I’ve been doing telehealth for a few years. Now everyone wants in due to the coronavirus pandemic. My partner, John Sutherland, Ph.D., and I have been furiously spinning up mental health and addiction clinicians at Allina Health. We transitioned at least 75 providers this week and more will soon follow.
This post will provide some practical advice for those new to telehealth. It comes straight from the trainings that John and I have delivered in recent days.
Keep it Simple I use a number of telehealth platforms including Vidyo, Epic Warp Drive and Zoom for Healthcare. I recommend Zoom for Healthcare if you need to get up fast and don’t have an IT department supporting you. It’s literally purchase and practice. Patients just need the Zoom app, which is device and operating system agnostic (and free!). Make sure you get a Business Associate Agreement to achieve HIPAA compliance (although a safe harbor [waiver] exists during the current public health emergency).
Be Professional I remind providers that they are health professionals, not creepy basement YouTubers. The following are small touches that make a big difference
Minimize environmental distractions. Under the current circumstances, that might include your kids and dog
Look into your camera often. That’s where your patient is, not elsewhere on your screen (even if that’s where they appear to be)
Documentation Payment for telehealth requires that certain elements appear in your visit documentation. The following is the header of my charting templates, where *** are elements that are populated for each encounter
Date of Service: ***
Start Time: ***
End Time: ***
Type of Service: Evaluation and management (E/M)
Type of Encounter: Telehealth [or: Virtual health]
Mode of Transmission: Secure, synchronous, real-time audio and video communication via Vidyo
Originating Site: *** [patient location — city and state]
Distant Site: Minneapolis, Minn.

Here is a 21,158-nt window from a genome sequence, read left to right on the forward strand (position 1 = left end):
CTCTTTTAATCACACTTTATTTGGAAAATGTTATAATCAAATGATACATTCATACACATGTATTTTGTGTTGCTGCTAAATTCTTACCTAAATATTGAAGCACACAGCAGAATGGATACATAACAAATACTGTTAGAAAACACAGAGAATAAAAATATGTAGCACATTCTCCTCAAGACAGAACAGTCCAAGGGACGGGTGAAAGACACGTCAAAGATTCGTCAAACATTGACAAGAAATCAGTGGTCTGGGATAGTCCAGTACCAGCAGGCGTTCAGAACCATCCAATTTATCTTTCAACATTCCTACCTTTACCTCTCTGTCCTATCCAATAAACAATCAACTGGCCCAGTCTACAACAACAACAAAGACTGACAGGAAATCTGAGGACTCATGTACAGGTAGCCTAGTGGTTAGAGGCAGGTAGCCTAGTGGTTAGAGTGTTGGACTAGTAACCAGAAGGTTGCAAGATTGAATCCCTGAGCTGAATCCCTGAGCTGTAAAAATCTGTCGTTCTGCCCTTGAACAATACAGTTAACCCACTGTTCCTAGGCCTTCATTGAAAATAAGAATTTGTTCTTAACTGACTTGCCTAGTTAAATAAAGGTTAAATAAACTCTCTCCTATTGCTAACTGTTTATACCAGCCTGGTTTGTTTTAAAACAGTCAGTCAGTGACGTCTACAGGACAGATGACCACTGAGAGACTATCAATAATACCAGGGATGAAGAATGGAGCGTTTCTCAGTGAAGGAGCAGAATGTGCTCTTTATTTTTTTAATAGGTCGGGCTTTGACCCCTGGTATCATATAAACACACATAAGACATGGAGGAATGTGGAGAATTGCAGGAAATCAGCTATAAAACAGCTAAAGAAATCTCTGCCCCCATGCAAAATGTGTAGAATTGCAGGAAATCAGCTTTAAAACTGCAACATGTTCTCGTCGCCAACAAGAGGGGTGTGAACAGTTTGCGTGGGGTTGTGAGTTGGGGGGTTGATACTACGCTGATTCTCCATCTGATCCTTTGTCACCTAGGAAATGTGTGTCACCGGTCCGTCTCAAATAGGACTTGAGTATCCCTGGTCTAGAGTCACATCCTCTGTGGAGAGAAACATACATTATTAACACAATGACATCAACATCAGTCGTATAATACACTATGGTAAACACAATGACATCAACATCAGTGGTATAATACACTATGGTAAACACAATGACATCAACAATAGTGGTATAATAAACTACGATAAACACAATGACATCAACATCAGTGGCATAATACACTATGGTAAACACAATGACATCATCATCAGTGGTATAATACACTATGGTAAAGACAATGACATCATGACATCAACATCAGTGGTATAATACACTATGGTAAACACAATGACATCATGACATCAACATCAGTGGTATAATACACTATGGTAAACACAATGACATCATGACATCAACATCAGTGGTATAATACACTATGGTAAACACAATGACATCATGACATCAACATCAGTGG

Basis for Service: Virtual health, in my judgment, is an appropriate and effective means for providing this service secondary to the current COVID-19 pandemic and the need for social distancing. I have previously seen the patient for traditional in-office care and consider their mental status, including the absence of imminent danger, amenable to virtual care
In one of my lives (I have a few), I serve as the medical director for a commercial health plan. My duties involve developing policies and reviewing claims. It’s the greatest job on earth if you love evidence-based medicine (which I do!). And it connects perfectly to another life: teaching EBM at the University of Minnesota, which I’ve been doing since 2004.
I’m pleased to return to St. Joseph’s Hospital, my former employer and postgraduate alma mater, on August 20th to discuss health insurance with the family residents.
This post contains my key teaching points and didactic materials.
Suggested Thought Process
Is the health care service a covered benefit? (cf. benefit plan)
Does the carrier have a policy concerning the health care service?
In the absence of a specific policy, is the health care service medically necessary?
Does the member (patient) and/or evidence meet criteria?
At a very high level, benefits are determined by the member’s benefit plan. Eligible services are subject to the plan’s terms, as often summarized in medical policies. Excluded services are not eligible for coverage and cannot be funded by the plan (doing so would violate a contact with the plan’s owner).
I’m pleased to be partnering with Allina Health’s hospitalists on education and order set creation. The latter includes a presentation at their annual CME conference, offered on a repeating basis on April 5th, April 10th, April 26th and May 2nd.
Hospitalists frequently care for patients following overdoses and other opioid-related misadventures—trauma, endocarditis, and so on. Buprenorphine is a very nifty widget in these circumstances.
Another common scenario is acute pain management for patients who take buprenorphine in the community. Pain control is neither hard nor complicated, so long as you follow a few simple rules.